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Transition Studies 63 Darwin and Galton alone. It is probable that this reluctance led Galton to a less agnostic attitude towards spiritualism. If there were any other ex

periences which led to his final rejection of spiritualist claims, I have not found traces of them in his correspondence. It is possible that he became acquainted with Robert Browning's poem, Mr Sludge, " The Medium," and he would be certain to read Huxley's i'bport to Darwin on the trickery of

another medium. The letters and paragraphs in letters to Charles Darwin on this subject are as follows

5 Bertie Terrace, Leamington. March 28, '72.

MY DEAR DARWIN I enclose the revised statement about the curious trick' in Dr X's family. I questioned his widow only a fortnight before her death, all his 7 children, his son's wife and her 2 nurses. There is no contradictory evidence whatever.

Now about Mr Crookes, I have been twice at his house in seance with Miss F. who puts her powers as a friend entirely at his disposal, and once at a noisy but curious seance at Sergeant Cox's. I can only say, as yet, that I am utterly confounded with the results, and am very disinclined to discredit them. Crookes is working deliberately and well. There is not the slightest excitement during the sittings, but they are conducted in a chatty easy way; and though a large part of what bccurs might be done, if the medium were free, yet I don't see how it can be done when they are held hand and foot as is the case. I shall go on with the matter as far as I can, but I see it is no use to try to enquire thoroughly unless you have (as Crookes says) complete possession of a first class medium. The whole rubbish of spiritualism seems to me to stand and fall together. All orders are given by raps,-levitation, luminous appearances, hands, writings and the like are all part of one complete system.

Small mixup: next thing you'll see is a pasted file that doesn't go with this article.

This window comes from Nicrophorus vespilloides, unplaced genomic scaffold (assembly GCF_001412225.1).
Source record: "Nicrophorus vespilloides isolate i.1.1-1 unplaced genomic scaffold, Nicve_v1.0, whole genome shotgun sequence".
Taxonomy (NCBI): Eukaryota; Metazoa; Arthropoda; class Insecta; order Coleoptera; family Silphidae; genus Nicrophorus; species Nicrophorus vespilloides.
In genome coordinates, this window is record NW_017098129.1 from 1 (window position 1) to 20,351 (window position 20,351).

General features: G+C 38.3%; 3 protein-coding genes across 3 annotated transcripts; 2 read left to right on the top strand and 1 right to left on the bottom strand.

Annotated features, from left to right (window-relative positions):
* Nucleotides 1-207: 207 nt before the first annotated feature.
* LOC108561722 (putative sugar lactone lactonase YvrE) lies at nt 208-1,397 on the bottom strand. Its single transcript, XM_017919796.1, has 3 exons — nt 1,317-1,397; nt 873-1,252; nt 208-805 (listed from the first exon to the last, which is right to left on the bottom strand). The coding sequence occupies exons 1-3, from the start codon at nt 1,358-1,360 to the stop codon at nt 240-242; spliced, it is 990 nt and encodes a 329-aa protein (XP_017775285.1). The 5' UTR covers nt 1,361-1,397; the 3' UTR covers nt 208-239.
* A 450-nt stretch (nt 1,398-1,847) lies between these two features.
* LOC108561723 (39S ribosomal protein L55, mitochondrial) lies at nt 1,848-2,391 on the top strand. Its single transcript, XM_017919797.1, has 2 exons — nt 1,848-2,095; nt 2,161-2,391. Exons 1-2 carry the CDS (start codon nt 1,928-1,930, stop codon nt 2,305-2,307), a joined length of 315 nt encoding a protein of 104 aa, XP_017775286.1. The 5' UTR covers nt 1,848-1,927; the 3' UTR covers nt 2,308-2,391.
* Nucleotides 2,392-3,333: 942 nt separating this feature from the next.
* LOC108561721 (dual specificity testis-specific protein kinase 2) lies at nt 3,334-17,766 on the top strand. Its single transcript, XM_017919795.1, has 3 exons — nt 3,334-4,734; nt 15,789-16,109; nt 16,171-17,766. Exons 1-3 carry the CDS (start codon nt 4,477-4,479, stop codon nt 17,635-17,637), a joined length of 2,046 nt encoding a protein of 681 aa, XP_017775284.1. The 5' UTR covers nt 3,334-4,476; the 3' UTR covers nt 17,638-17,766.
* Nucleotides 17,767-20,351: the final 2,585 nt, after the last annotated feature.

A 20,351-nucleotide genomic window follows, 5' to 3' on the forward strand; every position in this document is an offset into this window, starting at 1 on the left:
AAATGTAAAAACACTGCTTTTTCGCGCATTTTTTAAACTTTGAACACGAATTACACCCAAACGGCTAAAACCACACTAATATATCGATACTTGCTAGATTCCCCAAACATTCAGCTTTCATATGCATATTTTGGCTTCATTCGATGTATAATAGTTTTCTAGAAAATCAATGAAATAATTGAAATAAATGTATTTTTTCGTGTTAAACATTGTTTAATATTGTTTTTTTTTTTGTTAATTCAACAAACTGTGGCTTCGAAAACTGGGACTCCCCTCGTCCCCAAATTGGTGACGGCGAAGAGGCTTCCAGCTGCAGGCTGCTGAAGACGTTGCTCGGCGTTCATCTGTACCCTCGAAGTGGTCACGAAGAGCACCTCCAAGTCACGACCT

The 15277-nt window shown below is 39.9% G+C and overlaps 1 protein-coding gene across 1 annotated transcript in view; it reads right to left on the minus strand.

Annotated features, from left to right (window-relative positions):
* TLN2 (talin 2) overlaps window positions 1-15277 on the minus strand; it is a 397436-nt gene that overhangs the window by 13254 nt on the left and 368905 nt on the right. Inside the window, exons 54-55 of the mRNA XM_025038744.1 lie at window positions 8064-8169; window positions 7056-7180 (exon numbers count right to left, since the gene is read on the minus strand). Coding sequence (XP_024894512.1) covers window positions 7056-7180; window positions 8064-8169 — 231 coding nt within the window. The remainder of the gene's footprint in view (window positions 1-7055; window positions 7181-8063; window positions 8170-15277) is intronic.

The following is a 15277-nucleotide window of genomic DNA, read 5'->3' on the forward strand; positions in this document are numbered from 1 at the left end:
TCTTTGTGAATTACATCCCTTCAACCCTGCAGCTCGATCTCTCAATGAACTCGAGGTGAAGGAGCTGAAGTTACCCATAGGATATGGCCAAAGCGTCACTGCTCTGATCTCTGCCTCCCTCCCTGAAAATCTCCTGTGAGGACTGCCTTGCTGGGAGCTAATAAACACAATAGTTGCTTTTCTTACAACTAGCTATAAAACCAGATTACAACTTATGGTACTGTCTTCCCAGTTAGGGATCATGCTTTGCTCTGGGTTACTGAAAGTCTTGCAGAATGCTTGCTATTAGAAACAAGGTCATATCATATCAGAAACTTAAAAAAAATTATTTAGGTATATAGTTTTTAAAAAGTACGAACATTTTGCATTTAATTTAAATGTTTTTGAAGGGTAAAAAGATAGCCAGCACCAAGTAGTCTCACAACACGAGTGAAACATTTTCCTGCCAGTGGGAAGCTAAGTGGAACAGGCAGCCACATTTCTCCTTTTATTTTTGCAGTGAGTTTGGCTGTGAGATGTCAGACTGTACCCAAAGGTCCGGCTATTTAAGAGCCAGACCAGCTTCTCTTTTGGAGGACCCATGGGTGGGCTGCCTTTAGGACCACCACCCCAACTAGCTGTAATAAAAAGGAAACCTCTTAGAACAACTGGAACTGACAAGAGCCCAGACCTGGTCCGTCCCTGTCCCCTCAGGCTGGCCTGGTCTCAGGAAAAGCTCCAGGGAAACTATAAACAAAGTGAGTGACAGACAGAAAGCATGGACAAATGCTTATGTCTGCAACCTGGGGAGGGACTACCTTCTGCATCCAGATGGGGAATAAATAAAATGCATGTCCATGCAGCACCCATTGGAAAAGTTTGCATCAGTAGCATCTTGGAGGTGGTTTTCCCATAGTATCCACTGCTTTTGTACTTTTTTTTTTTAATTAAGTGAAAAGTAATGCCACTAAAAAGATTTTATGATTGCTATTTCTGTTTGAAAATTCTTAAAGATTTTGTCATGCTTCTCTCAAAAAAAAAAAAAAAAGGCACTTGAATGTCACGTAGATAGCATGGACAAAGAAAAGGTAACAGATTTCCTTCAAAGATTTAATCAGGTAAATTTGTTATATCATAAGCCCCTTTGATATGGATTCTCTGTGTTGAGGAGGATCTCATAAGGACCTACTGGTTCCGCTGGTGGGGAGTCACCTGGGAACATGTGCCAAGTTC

The following is confidential at present. What will interest you very much, is that Crookes has needles (of some material not yet divulged) which he hangs in vacuo in little bulbs of glass. When the finger is approached the needle moves, sometimes (7) by attraction, sometimes by repulsion. It is not affected at all when the operator is jaded but it moves most rapidly when lie is bright, and warm and comfortable, after dinner. Now different people have different power over the needle and Miss F. has extraordinary power. I moved it myself and saw Crookes move it, but I did not see Miss F. (even the warmth of the hand cannot radiate through glass). Crookes believes he has hold of quite a grand discovery and told me and showed me what I have described quite confidentially, but I asked him if I might say something about it to you and be gave permission'.

I can't write at length to describe more particularly the extraordinary things of my last seance on Monday I had hold in one of my hands of both hands of Miss F.'s companion who also rested both her feet on my instep and Crookes had equally firm possession of Miss F. The other people present were his wife and her mother and all hands were joined. Yet paper went skimming in the dark about the room and after the word 'Listen' was rapped out the pencil was heard (in the complete darkness) to be writing at a furious rate under the table, between Crookes and his wife and when that was over and we were told (rapped) to light up, the paper was written over-all the side of a bit of marked note paper (marked for the occasion and therefore known to be blank when we began) with very respectable platitudes-rather above the level of Martin Tupper's compositions and signed "Benjamin Franklin"! The absurdity on

' An hereditary habit of rather violently stroking the nose, while asleep, so that the thumbnail occasionally lacerated that organ. I have just ascertained that it has been transmitted to a generation born since 1872.

' It is not clear from this passage how far either Crookes or Galton originally associated Crookes' radiometer with mediumistic powers.

S As to Franklin :    yourself

Explained the case so well last Sunday, sir,

When we had summoned Franklin to clear up

A point about those shares i' the telegraph:"

Mr Sludge, "The Medium," R. Browning's Works, Vol. vii, p. 183, 1889. Sludge was Home, and Browning although, unlike Galton, he was able to convict him of fraud